By Cameron Rasmusson
Chances are good you’ve seen Charles Dickens’ holiday staple “A Christmas Carol” adapted dozens of times over the years. But you’ve never seen it like this before.
A mix of classic and original elements, “Christmas Carole” hits the Panida Theater stage this weekend. A riff on the well-known Dickens story featuring a script by Becky Revak and original music by John Maio, the play brings energetic and heartfelt spectacle to the holiday season.
According to Panida Theater Director Patricia Walker, Revak and Maio’s production is one branch of an effort to bring more original plays to the historic venue. When Revak and Maio agreed to take on the project with only a few short months of lead time, they knew they had their work cut out for them.
“We sat down and thought of what we could do,” Revak said. “That’s when we got the idea of turning ‘A Christmas Carol’ into a musical.”
Both individuals have talents well-suited to the task. Revak is a veteran of Hollywood film and TV productions, having spent years in sound and camera technical work. Her team received an Emmy nomination for their work in the TV show “Northern Exposure.” John Maio has a similarly varied creative career under his belt, having composed music for projects like Discovery documentaries.
“John Maio is one of those hidden gems who chooses to live in Sandpoint because he enjoys it here,” Walker said.
For this latest project, Maio focused his talents onto the classic story of Scrooge, albeit one with some major creative license. Once the cast was finalized, Maio customized his songs to each individual actor, making revisions for different vocal ranges and levels. The result is original music that takes the audience through an emotional journey of laughter and tears.
“He’s been working nonstop since we started this and has written a total of nine songs, although not of all them will be in [the play],” Revak said. “Like a true artist, not all of them were up to snuff for him.”
Using “A Christmas Carol” as a jumping-off point, Revak shaped the narrative around the traditional structure of discovering the holiday spirit through a haunting by spirits of Christmases past, present and future. Outside of that basic format, however, the play is strikingly original, drawing from Revak’s own experiences. For instance, the Tiny Tim character is reshaped by Revak’s relationship with her nephew, who died at a young age from a brain tumor.
“The most surprising part of the experience is the melding of the words and musical together,” said Revak. “Seeing that come to life on stage is pretty phenomenal.”
“Christmas Carole” is also a valuable educational opportunity for the cast and crew. Following up on the Panida administration’s goal of being a center for artistic training and skill-building, the play’s creative team brought in some top-tier technical minds. Chief among them is Linda Hardy, a make-up artist who has worked with the likes of Ben Affleck and Jane Seymour. She instructed the crew on the art of make-up design and helped shape the look of the cast, especially the three ghosts.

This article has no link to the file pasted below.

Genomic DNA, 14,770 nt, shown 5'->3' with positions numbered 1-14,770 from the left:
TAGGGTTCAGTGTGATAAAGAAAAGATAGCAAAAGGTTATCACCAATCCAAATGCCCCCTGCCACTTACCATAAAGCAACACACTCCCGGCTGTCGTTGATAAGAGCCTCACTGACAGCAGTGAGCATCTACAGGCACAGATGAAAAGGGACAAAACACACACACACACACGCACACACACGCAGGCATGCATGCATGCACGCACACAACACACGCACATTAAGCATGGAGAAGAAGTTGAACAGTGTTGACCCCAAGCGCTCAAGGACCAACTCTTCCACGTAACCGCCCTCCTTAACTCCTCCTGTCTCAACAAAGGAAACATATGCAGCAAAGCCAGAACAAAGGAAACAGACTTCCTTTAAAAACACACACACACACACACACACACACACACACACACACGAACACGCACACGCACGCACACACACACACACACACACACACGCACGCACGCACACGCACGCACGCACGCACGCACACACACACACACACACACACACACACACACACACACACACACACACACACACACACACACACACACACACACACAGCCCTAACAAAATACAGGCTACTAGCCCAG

“I just gave her photographs of how I wanted everyone to look, and she was able to help me go through the cast, take notes and instruct all the actors,” Revak said.
With “Christmas Carole” set to premiere this weekend, the stage is set for a holiday celebration. Gather up the family and enjoy the Christmas spirit together, because there’s nothing quite like the holiday cheer of live theater.
“For me the greatest part is the magic when the lights go down and the audience is there,” Revak said. “There’s a palatable magic that you feel. Whether you’re watching the play or in it, that never gets old.”
Catch “Christmas Carole” 8 p.m. Friday, Dec. 16, Saturday, Dec. 17, at the Panida Theater. A second weekend of shows is scheduled for 8 p.m. Friday, Dec. 22, and Saturday, Dec. 23. There will also be a 3:30 p.m. Sunday matinée on Dec. 18. Buy tickets online at www.panida.org or at the door on show nights. Online ticket prices are $16.09 for adults or $10.83 for youth.
While we have you ...
... if you appreciate that access to the news, opinion, humor, entertainment and cultural reporting in the Sandpoint Reader is freely available in our print newspaper as well as here on our website, we have a favor to ask. The Reader is locally owned and free of the large corporate, big-money influence that affects so much of the media today. We're supported entirely by our valued advertisers and readers. We're committed to continued free access to our paper and our website here with NO PAYWALL - period. But of course, it does cost money to produce the Reader. If you're a reader who appreciates the value of an independent, local news source, we hope you'll consider a voluntary contribution. You can help support the Reader for as little as $1.
You can contribute at either Paypal or Patreon.Contribute at Patreon Contribute at Paypal